Pamela Adlon knew she wanted to make TV from a very early age, but that didn’t mean she got to do it right away. Yes, she got herself an agent when she was 12 years old by cold-calling one named Beverly Hecht, who she’d found in the phone book. But the creator and star of FX’s Better Things, which began its third season late last month, has dealt with pivots and stalls and overcome them all, as those with as much ambition as she has often done. Adlon spoke with Molly Fisher, the host of The Cut on Tuesdays, about the drive that took her from being a kid hanging around production sets with her TV-writer father, to the one running the show. Here are some highlights.
On starting young:
I was a kid and we moved to L.A. and I met this one girl who was like, “I have an agent.” And I was like, “What’s an agent?” “I want an agent!”
So I opened the phone book and I looked up the name of an agency, And I sat my parents down on the couch in our living room of the house that we later had to move out of because my parents went bankrupt. I sat them down on that couch and I said, “I just want to tell you guys, I want to act and I want to get an agent.” And “Also, I made an appointment and it’s on this day and it’s with this lady.”
And my mother was like, “Well, it’s gonna be a lot of you know, cattle calls,
and a lot of rejection.” I was like, “I don’t care. I want in. I want in.”
On knowing she wanted to make TV:
I would go to the set with my dad. I grew up on sound stages and, and I grew up you know, sitting in the audience of his shows and, and walking around. I got the fever early. I wanted to be on a set all the time. I walked around with like a scarf wrapped around my neck, holding a script, pretending that I was, you know, a writer-producer on that show.
I knew that’s what I wanted to be. I just knew I wanted to be part of the making of all of it. I love the excitement of the work. I like that everybody had a job to do in a place like that. And you know, when I started acting, that was I guess, the kind of next natural progression for me.
On getting into voice-over work:
My first job in VO was a commercial campaign for 7/11. I played young Kevin in these 7/11 spots. I was young Kevin, always on the go. “Hey dad! I’ve got a big thirst for a Big Gulp ‘cause I’m always on the go! Can I borrow the car?”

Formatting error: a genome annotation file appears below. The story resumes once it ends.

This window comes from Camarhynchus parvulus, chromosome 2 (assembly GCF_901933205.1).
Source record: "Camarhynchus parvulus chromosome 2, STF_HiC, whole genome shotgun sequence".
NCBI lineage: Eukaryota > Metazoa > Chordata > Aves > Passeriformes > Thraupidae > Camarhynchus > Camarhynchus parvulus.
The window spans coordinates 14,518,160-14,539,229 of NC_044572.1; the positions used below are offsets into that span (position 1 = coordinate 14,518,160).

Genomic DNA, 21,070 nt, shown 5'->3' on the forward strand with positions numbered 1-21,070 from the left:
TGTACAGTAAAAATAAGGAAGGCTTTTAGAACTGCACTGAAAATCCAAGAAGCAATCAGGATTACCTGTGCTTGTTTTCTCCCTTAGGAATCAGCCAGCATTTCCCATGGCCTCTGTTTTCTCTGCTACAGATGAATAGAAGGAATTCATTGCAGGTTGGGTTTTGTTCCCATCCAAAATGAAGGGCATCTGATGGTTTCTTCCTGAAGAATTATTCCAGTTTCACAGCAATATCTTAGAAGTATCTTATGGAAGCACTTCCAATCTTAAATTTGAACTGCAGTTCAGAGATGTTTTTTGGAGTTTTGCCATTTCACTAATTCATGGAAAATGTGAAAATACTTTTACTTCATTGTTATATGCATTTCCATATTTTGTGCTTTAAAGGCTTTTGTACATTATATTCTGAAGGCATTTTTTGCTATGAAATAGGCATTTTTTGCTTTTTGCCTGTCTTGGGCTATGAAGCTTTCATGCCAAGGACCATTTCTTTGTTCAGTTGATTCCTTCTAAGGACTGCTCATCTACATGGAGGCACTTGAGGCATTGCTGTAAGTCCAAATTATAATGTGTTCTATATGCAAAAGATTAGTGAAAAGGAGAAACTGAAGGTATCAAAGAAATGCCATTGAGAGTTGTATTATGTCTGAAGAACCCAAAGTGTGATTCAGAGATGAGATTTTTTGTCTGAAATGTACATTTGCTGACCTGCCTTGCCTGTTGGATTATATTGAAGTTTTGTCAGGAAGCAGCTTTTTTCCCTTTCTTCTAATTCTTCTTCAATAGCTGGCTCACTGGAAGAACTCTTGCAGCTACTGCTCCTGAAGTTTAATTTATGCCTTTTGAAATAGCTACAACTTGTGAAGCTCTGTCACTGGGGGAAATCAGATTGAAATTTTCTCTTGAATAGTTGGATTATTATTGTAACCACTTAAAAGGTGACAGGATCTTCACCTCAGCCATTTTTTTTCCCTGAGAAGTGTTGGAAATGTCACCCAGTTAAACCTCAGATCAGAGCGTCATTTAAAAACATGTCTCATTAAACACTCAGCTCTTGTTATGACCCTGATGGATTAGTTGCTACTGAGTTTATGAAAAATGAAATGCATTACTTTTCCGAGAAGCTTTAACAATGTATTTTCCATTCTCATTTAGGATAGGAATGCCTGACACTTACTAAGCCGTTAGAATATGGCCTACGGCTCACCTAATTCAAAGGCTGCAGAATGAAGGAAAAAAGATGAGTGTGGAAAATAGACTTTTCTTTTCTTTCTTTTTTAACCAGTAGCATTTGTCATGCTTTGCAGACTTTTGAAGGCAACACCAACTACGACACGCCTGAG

I did that for years and years. And then I started kind of getting parts, like guest-star parts, on animated shows. It was a thing that you looked around, you’re like, “This is a real job? You can come and do voices for cartoons?” And I desperately desperately wanted to do that.
And then in my late 20s I booked King of the Hill. That’s like the holy grail of voice-over. [It’s a] unique ability to use your voice in that way, and so I never felt that I was missing out on anything, I felt like I was part of an elite, brilliant club. But there was a point where after I had my third daughter, I started thinking about my life. Hm I wonder how much longer King of the Hill is going to be going on.
On always seeking the next opportunity:
[My dad] was the first person who I ever heard the term reinvent yourself from when he was not getting hired for writing jobs anymore. You can’t rest on your laurels, because there are no laurels. So, you can’t just expect to sit around and wait for the phone to ring. You have to anticipate things, and you’ve gotta look at the windows of opportunity you have in your life.
On running Better Things on her own:
It’s an enormous amount of responsibility, because if it works, I get all the glory, and if it doesn’t work, I’m totally to blame. I never imagined that I would be in a position like this because coming from so many moments that you’re almost there, you’re almost there and it’s taken away, it’s taken away, it’s taken away, you know what I mean? I just didn’t think that that was in the cards for me. A women who turns 50 all of a sudden finally, I’ve arrived! You know? I’m like Tootsie! It’s crazy. You know? It’s unbelievable.
Click above to hear from Adlon talk about her first gig doing a Barbie commercial, providing the iconic voice of Bobby Hill on King of the Hill, and the responsibility of writing, directing, and starring in Better Things.